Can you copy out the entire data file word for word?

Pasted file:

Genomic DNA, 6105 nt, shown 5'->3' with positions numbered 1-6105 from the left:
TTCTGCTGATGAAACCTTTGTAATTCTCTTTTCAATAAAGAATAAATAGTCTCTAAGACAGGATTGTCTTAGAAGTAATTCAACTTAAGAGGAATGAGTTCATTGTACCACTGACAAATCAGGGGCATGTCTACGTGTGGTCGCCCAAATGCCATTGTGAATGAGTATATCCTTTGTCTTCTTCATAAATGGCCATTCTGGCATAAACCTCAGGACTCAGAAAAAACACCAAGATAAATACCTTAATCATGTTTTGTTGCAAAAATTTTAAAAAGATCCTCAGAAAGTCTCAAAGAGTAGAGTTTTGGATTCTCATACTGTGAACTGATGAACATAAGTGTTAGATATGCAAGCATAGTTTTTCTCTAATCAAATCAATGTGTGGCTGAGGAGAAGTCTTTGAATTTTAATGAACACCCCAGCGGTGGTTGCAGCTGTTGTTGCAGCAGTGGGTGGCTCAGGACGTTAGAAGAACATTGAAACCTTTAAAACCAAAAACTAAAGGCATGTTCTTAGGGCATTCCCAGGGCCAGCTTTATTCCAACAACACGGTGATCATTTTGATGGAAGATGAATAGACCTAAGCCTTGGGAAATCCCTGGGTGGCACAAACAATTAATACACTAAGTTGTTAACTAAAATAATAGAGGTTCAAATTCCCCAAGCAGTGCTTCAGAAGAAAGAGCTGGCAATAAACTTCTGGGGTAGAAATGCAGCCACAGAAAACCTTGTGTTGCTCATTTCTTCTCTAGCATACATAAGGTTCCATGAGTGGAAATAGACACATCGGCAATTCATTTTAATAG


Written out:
Genomic DNA, 6105 nt, shown 5'->3' with positions numbered 1-6105 from the left:
TTCTGCTGATGAAACCTTTGTAATTCTCTTTTCAATAAAGAATAAATAGTCTCTAAGACAGGATTGTCTTAGAAGTAATTCAACTTAAGAGGAATGAGTTCATTGTACCACTGACAAATCAGGGGCATGTCTACGTGTGGTCGCCCAAATGCCATTGTGAATGAGTATATCCTTTGTCTTCTTCATAAATGGCCATTCTGGCATAAACCTCAGGACTCAGAAAAAACACCAAGATAAATACCTTAATCATGTTTTGTTGCAAAAATTTTAAAAAGATCCTCAGAAAGTCTCAAAGAGTAGAGTTTTGGATTCTCATACTGTGAACTGATGAACATAAGTGTTAGATATGCAAGCATAGTTTTTCTCTAATCAAATCAATGTGTGGCTGAGGAGAAGTCTTTGAATTTTAATGAACACCCCAGCGGTGGTTGCAGCTGTTGTTGCAGCAGTGGGTGGCTCAGGACGTTAGAAGAACATTGAAACCTTTAAAACCAAAAACTAAAGGCATGTTCTTAGGGCATTCCCAGGGCCAGCTTTATTCCAACAACACGGTGATCATTTTGATGGAAGATGAATAGACCTAAGCCTTGGGAAATCCCTGGGTGGCACAAACAATTAATACACTAAGTTGTTAACTAAAATAATAGAGGTTCAAATTCCCCAAGCAGTGCTTCAGAAGAAAGAGCTGGCAATAAACTTCTGGGGTAGAAATGCAGCCACAGAAAACCTTGTGTTGCTCATTTCTTCTCTAGCATACATAAGGTTCCATGAGTGGAAATAGACACATCGGCAATTCATTTTAATAG